Comparing and Contrasting Frost’s “Mending Wall” and Floyd’s “Another Brick in the Wall”

Category: Psychology
Last Updated: 27 Jun 2023
Pages: 3 Views: 22

From Robert Frost's Mending Wall to Pink Floyd's Another Brick in the Wall, humankind erects and maintains real and symbolic barriers to protect and defend opposing stances, beliefs and territories. Although each "wall" is different they serve the same purpose and both Frost and Floyd oppose them. Robert Frost's Mending Wall is a very popular poem. This poem consists of two characters: the narrator and his neighbor. In this poem the two neighbors are mending a stone wall that separates their property. The wall mending has been a pastime of the neighbors for many years and occurs every spring. Over the winter the wall has fallen victim to both hunters and the frozen ground and, therefore, contains gaps that must be filled.

In the poem the narrator questions the sense of even mending the wall. He concludes that neither of the farms contain animals, only trees, which would be enough of a boundary. There is no physical need for the wall, so why go through the trouble of fixing it every year for no apparent reason. Although the narrator is right the ignorant neighbor insists that they mend the wall by saying "Good fences make good neighbors."(Frost) The neighbor repeats this saying although he doesn't know why the wall is necessary nor does he know why it will make them better neighbors.

Frost is criticizing the ignorance of the neighbor here. Mending Wall, although it doesn't appear it on the surface, almost parallels to a popular Pink Floyd song, Another Brick in the Wall. The speakers of the song are students and the poem is directed towards teachers. In this song, as in Mending Wall, a barrier is discussed, but this time it is a phycological barrier instead of a physical one. This barrier has been put up by society and is being built up by the teachers. The students are calling out against this building up of the wall.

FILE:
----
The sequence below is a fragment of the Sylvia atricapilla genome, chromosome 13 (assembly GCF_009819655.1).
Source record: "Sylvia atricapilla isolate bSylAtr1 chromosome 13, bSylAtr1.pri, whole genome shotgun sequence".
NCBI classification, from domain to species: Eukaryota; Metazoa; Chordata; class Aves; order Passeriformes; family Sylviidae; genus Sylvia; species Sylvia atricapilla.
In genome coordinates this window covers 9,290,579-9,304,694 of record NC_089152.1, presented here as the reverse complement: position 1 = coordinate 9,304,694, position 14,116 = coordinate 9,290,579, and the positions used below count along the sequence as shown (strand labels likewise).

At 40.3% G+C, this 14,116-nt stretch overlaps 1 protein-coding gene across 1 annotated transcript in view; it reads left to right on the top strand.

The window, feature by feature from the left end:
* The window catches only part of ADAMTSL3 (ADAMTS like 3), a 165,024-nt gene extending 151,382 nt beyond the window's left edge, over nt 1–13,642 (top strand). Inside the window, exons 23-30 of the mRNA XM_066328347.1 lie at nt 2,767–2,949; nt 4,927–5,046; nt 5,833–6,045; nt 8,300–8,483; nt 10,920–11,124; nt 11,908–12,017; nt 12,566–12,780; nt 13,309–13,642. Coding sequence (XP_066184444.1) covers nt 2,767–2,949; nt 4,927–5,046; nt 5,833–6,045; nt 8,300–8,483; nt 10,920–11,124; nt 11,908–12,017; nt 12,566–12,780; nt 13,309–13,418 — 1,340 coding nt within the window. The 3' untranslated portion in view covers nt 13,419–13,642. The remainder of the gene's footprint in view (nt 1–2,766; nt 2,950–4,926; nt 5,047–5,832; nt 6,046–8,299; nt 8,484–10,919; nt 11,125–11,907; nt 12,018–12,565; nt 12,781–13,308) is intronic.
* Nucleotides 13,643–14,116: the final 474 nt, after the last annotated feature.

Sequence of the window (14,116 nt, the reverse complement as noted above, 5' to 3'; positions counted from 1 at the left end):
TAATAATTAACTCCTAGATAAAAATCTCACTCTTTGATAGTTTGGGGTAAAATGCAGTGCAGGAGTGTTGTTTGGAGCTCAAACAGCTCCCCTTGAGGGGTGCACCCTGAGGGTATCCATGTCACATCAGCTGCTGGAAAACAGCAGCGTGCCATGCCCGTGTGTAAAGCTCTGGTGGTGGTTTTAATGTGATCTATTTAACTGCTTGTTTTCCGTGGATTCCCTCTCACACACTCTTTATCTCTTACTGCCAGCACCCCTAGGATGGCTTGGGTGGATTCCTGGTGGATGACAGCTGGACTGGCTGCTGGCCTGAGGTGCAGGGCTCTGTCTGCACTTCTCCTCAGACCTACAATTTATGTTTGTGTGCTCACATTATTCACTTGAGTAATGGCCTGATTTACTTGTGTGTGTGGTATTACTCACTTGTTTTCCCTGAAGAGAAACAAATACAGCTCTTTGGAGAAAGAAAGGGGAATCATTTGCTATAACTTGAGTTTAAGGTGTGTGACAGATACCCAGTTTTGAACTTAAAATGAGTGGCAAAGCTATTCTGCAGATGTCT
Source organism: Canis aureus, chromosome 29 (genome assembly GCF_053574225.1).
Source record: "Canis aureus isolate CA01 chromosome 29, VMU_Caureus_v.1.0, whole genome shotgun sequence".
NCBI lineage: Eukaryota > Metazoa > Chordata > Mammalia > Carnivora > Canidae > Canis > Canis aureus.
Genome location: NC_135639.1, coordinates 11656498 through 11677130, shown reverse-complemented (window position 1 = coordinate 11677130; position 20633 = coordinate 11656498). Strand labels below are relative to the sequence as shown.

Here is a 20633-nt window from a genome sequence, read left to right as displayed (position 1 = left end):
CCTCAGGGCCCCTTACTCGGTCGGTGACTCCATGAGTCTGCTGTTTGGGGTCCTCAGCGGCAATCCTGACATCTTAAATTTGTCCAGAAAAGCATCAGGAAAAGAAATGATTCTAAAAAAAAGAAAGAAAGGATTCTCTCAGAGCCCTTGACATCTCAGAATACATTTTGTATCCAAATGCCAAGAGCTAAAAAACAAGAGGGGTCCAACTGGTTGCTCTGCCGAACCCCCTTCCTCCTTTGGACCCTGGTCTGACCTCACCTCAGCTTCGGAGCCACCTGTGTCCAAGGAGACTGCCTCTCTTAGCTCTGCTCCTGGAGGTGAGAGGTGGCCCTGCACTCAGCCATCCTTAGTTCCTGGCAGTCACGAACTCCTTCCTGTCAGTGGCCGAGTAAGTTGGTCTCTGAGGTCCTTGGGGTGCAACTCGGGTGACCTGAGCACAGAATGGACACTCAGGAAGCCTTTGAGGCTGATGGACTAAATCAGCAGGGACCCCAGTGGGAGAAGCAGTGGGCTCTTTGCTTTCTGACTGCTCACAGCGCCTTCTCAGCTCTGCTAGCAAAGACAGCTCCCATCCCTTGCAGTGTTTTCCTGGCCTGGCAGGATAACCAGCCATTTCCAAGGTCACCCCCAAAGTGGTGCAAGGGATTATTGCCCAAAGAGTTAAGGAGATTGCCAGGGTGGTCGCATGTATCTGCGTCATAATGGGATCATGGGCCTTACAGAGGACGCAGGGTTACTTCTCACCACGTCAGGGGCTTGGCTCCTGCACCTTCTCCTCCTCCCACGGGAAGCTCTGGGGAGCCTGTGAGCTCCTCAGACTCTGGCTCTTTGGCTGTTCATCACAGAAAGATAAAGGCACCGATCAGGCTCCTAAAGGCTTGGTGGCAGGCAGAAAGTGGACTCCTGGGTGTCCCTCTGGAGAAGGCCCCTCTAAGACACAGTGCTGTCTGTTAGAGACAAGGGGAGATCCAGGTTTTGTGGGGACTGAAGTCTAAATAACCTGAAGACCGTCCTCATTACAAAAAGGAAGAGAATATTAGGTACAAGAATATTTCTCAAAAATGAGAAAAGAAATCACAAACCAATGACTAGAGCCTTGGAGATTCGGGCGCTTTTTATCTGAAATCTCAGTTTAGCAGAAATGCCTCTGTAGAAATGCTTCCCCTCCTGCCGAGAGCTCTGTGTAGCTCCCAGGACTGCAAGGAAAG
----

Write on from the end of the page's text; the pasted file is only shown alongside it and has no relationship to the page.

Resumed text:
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As it is stated in the song:

"All in all you're (teachers) just another brick in the wall."(Floyd) This barrier being put up is restraining the students' freedom of thought, a process that has gone on and become reinforced over a long period of time. Floyd has realized this barrier and is calling out against it as he says:

"We don't need no thought control."(Floyd)

The barrier put up by education is just as unnecessary to Floyd as the stone wall is to Frost. The teachers in the song are doing the same thing that the neighbor's father did in the poem, reinforced and insured a lack of communication and therefore, ignorance in the next generation. The neighbor is a perfect example of the product of these barriers, he doesn't know truly know why the wall must be there but he never questions his father's words and understands that the wall is really keeping him and his neighbor from having a better friendship. Frost describes the neighbor "like an old-stone savage armed.

He moves in darkness as it seems to me."(Frost) This darkness is the ignorance that he displays as he mends the fence. Floyd relates to this dark ignorance with the "No dark sarcasm in the classroom!"(Floyd) The neighbor's father and they teachers parallel and the neighbor is their product.

In these two works both speakers are attempting to halt the reinforcement of ignorance and the limiting of thought. These speakers each represent the view and message of their writers. Both Frost and Floyd want to break down the barriers set up by humankind. These barriers are what keep people from questioning or even contemplating things that.

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Comparing and Contrasting Frost’s “Mending Wall” and Floyd’s “Another Brick in the Wall”. (2023, Jun 27). Retrieved from

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